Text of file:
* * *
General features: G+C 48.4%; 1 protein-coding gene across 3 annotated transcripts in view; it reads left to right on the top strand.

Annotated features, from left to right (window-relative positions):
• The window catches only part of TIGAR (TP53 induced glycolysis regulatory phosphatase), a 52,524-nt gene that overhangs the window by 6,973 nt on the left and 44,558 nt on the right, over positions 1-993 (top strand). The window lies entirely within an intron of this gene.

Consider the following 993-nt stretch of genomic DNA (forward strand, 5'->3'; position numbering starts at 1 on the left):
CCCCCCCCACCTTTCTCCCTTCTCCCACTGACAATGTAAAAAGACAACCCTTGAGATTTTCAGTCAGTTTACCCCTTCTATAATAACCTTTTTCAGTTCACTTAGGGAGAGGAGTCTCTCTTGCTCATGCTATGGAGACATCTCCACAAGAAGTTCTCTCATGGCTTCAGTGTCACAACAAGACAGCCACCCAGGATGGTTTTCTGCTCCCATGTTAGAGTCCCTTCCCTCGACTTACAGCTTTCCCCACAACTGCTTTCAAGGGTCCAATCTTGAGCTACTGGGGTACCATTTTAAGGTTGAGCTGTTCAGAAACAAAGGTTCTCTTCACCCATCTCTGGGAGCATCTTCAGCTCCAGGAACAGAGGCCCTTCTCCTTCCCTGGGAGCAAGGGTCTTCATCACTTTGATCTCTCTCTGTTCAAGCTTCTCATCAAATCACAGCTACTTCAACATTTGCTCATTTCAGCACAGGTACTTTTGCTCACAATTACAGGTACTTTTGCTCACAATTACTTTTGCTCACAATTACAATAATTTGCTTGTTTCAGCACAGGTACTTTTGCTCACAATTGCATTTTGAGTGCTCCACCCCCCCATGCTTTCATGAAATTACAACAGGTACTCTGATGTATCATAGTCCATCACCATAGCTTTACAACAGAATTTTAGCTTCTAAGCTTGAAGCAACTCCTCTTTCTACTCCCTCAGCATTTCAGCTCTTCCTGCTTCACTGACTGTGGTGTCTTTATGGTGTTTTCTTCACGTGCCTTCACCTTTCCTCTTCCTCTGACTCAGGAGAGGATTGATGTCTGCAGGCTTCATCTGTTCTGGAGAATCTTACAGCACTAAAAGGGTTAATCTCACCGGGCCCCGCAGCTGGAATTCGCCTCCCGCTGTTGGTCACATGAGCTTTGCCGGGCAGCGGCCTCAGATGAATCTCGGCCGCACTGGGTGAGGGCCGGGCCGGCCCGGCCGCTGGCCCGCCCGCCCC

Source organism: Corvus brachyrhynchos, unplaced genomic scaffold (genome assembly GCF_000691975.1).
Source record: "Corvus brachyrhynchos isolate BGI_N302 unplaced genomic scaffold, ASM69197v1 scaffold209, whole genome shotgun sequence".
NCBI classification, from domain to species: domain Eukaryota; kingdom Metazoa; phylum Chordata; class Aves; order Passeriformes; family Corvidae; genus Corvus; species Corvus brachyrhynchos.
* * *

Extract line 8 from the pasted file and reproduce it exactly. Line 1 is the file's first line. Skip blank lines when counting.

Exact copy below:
NCBI classification, from domain to species: domain Eukaryota; kingdom Metazoa; phylum Chordata; class Aves; order Passeriformes; family Corvidae; genus Corvus; species Corvus brachyrhynchos.